Table 1.

Clinical Diagnostic Criteria for Primary Red Ear Syndrome.

A. At least 20 attacks fulfilling criteria B–E 
B. Episodes of external ear pain lasting up to 4 hours 
C. The ear pain has at least 2 of the following characteristics: 
Burning quality 
Unilateral location 
Moderate to intense severity 
Triggered by cutaneous or thermal stimulation of the ear 
D. The ear pain is associated with ipsilateral redness 
E. Attacks occur with a frequency of ≥1 a day, although cases with lower frequency may occur 
F. Not attributed to other underlying causes 

Source: Adapted from Lambru et al.4

RES must be distinguished from relapsing polychondritis, contact dermatitis, herpes zoster, and erysipelas.6 Pressure urticaria and flushing should also be considered in the differential diagnosis (Table 2).

Table 2.

External Ear Redness and Swelling: Differential Diagnosis.

  Red ear syndrome  Relapsing polychondritis  Contact dermatitis  Herpes zoster  Erysipelas  Pressure urticaria  Flushing 
Symptoms: P, B, I  P, B  B, I  P, B  P, B  – 
Duration of episodes  min/h  Days  Days  Days  Days  min 
Frequency of episodes  Variable  Variable  Variable  Single episode  Single episode  –  – 
Ear involvement: U or Bi  U>Bi  Bi>Bi>Bi>Bi 
Skin signs other than redness and swelling  –  Chondritis  Scaling and blisters  Blisters and crusts  Suppuration and port of entry  –  – 
Systemic manifestations  –  Fever, nasal or airway chondritis, polyarthritis  Eczema in other body locations  –  –  –  –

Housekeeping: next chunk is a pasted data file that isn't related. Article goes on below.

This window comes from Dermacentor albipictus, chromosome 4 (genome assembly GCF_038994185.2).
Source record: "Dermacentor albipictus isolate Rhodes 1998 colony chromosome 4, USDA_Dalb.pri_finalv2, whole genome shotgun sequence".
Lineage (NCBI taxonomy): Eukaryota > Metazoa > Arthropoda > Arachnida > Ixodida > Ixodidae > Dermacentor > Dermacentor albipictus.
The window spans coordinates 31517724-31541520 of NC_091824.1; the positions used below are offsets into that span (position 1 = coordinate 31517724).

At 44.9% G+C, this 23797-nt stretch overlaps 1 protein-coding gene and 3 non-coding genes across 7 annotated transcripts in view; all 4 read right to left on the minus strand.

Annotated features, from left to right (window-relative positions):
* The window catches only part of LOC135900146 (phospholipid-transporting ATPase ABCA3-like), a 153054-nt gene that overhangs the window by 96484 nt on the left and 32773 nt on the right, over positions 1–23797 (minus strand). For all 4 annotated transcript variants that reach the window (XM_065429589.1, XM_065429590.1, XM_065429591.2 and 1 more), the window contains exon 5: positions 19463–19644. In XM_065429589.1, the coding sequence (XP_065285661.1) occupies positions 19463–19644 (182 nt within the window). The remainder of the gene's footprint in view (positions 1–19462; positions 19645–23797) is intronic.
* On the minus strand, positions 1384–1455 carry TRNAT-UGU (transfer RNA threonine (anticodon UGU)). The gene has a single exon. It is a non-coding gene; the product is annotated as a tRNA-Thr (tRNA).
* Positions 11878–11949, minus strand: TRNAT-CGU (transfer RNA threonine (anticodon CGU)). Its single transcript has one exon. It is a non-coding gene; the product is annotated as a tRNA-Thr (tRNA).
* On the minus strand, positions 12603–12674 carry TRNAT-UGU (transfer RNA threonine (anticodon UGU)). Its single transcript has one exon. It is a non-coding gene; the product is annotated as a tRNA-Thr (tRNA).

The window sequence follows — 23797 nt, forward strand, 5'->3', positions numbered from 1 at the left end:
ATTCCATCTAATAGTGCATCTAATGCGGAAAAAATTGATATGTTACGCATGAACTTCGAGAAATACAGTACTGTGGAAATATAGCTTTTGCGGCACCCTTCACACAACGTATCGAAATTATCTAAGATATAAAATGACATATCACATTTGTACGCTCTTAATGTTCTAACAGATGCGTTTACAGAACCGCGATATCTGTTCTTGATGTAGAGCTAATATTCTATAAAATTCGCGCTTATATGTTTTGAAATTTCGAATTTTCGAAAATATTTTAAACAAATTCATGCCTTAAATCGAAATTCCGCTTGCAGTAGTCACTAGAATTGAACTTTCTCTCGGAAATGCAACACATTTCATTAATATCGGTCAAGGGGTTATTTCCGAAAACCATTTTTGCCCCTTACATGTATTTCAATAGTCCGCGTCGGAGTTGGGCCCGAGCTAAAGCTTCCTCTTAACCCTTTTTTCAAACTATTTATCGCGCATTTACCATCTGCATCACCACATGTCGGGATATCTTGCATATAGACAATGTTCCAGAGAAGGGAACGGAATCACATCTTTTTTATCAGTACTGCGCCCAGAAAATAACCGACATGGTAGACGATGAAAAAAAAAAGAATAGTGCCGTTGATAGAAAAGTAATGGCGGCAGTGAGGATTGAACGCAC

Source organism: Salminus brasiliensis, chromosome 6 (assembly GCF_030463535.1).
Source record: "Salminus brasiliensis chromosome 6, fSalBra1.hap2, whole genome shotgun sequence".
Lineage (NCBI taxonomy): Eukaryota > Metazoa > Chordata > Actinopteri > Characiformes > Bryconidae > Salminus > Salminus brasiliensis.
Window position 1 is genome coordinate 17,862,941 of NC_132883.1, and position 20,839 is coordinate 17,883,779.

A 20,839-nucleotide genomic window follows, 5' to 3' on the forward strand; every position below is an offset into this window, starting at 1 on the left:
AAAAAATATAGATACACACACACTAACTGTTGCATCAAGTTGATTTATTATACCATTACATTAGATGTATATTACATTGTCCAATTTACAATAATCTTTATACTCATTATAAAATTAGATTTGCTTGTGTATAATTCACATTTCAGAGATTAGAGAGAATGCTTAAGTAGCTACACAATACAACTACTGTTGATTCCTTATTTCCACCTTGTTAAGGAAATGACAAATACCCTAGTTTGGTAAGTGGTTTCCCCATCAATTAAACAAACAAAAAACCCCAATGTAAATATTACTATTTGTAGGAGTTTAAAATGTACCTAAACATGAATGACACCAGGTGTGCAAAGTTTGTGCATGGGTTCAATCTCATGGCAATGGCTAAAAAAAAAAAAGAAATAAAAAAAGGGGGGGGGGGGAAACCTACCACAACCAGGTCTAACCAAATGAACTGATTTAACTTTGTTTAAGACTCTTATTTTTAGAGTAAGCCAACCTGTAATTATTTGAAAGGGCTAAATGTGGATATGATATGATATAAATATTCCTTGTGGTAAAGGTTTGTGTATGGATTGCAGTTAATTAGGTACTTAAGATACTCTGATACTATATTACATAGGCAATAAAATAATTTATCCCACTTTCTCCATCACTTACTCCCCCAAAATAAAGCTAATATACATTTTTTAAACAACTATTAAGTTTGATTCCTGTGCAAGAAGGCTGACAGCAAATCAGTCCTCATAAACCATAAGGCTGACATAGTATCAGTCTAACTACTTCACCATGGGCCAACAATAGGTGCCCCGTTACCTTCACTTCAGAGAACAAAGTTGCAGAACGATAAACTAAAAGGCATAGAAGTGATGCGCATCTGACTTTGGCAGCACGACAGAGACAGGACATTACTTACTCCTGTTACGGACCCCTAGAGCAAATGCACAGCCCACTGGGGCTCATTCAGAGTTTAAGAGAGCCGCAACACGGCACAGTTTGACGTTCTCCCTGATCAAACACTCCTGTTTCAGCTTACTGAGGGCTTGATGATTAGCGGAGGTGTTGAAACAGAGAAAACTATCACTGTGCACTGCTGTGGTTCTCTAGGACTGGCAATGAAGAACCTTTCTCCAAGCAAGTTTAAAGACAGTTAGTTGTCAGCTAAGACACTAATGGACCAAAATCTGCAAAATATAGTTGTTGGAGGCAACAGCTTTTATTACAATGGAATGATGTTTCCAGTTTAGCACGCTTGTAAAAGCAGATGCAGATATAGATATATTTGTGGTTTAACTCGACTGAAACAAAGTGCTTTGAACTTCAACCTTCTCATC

Triggers  Physical stimulus in area  –  Topical products  –  Seborrheic eczema or insect bite  Pressure  Stress, alcohol, temperature changes 

Abbreviations: B, burning; Bi, bilateral; I, itching; P, pain.

Treatment is based on addressing the underlying cause and achieving symptomatic relief. Results, however, are generally unsatisfactory. Conservative measures include physical therapy, local application of cold or manual compression several times a day, head movements, and use of dental plates. Topical treatments include emollients, corticosteroids, and calcineurin inhibitors. Systemic treatments are usually reserved for highly symptomatic cases or episodes associated with migraine attacks. Nonsteroidal anti-inflammatory drugs, tricyclic antidepressants, serotonergic agonists and antagonists, β-blockers, calcium channel blockers, antiepileptic drugs, and oral ivermectin have also been used. Invasive procedures involving botulinum toxin injections and nerve blocks with local anesthetics have been used in more severe cases.7

In conclusion, RES is a rare disease that is little known to dermatologists. Exclusion of other clinical entities and possible causes through a detailed physical examination and a targeted history, including medical and surgical history, is crucial.

Conflicts of Interest

The authors declare that they have no conflicts of interest.

J.W. Lance.
The mystery of one red ear.
Clin Exp Neurol, 31 (1994), pp. 13-18
I. Patel, D. Desai, S. Desai.
Red ear syndrome: case series and review of a less recognized headache disorder.
Ann Indian Acad Neurol, 23 (2020), pp. 715-718
I.L. De Amorim, L.A. Kauppila, I.P. Martins.
Red ear: syndrome or symptom?.
Headache, 58 (2018), pp. 885-891
G. Lambru, S. Miller, M.S. Matharu.
The red ear syndrome.
J Headache Pain, 14 (2013), pp. 83
A. Arjona, E. Fernández-Romero.
Síndrome de la oreja roja: un nuevo caso.
Rev Clin Esp, 200 (2000), pp. 704-705
U. Wollina.
Three orphans one should know: red scalp, red ear and red scrotum syndrome.
J Eur Acad Dermatol Venereol, 30 (2016), pp. e169-e170
S. Ryan, B.R. Wakerley, P. Davies.
Red ear syndrome: a review of all published cases (1996–2010).
Cephalalgia, 33 (2013), pp. 190-201